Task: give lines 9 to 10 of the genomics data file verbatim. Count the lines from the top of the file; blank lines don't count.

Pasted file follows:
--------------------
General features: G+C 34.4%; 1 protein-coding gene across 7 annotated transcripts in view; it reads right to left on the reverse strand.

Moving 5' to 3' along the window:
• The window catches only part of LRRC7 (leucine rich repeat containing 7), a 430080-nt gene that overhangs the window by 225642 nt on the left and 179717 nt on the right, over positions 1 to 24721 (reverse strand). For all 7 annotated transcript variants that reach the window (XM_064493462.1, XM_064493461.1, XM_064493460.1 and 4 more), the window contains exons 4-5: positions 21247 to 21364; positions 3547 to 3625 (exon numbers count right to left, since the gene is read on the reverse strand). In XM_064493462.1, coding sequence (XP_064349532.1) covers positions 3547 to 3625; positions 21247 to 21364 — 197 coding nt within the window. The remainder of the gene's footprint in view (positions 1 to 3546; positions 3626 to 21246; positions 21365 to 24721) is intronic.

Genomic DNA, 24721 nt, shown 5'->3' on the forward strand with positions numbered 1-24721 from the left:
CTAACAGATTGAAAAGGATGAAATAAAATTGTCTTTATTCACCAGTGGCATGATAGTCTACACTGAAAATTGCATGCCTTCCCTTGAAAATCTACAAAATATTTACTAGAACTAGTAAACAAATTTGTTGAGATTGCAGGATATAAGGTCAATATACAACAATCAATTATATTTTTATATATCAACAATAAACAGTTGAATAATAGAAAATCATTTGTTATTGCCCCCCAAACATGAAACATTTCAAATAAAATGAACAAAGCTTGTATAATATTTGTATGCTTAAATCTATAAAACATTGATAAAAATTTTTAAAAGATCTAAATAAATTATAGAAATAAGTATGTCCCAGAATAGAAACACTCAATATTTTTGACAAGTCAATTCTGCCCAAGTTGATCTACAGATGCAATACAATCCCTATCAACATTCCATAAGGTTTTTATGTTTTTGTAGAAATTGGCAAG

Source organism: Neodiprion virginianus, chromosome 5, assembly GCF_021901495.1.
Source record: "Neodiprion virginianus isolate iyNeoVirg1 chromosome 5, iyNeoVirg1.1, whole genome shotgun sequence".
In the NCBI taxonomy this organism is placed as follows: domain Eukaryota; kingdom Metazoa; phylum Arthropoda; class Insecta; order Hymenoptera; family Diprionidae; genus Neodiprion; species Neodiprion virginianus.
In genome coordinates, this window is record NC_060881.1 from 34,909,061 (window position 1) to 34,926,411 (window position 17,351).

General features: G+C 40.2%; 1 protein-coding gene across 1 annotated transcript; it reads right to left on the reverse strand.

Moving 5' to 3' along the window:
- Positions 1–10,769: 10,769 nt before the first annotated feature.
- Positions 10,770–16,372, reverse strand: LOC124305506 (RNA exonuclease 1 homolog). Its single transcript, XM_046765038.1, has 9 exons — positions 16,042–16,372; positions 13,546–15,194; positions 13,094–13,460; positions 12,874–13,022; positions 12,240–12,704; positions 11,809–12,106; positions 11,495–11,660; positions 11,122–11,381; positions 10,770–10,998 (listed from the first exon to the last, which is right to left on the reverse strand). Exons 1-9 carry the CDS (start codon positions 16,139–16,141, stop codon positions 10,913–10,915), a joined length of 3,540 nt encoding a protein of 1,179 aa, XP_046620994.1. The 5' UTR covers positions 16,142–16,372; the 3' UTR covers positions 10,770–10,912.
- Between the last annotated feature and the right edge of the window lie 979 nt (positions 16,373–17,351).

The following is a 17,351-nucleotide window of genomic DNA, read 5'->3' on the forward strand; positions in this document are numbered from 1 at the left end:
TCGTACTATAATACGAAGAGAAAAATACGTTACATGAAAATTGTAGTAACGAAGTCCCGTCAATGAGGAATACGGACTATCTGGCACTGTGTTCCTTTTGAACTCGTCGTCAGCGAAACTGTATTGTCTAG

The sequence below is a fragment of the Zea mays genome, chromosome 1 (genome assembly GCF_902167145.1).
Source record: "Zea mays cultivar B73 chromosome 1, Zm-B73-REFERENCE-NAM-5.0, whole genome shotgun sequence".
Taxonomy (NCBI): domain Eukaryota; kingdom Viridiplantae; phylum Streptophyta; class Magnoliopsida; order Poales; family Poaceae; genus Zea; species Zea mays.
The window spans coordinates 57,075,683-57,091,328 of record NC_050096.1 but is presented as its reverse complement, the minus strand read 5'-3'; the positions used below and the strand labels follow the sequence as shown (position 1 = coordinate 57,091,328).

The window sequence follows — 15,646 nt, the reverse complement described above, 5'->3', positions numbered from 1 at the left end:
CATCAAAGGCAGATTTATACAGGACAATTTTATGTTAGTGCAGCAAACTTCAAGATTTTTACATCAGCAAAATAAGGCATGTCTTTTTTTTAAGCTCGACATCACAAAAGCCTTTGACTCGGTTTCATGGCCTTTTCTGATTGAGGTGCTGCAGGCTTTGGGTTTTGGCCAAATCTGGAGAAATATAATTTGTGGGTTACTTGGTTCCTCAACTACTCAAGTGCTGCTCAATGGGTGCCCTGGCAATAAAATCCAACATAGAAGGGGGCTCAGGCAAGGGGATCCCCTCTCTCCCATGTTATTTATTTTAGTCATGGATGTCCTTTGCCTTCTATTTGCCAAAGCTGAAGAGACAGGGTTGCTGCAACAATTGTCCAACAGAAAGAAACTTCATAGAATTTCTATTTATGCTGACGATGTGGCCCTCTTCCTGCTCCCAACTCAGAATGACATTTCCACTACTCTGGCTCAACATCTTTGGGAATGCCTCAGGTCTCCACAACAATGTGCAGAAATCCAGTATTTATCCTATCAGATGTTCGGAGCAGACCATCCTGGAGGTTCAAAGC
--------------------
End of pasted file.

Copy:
In genome coordinates, this window is record NC_060881.1 from 34,909,061 (window position 1) to 34,926,411 (window position 17,351).

General features: G+C 40.2%; 1 protein-coding gene across 1 annotated transcript; it reads right to left on the reverse strand.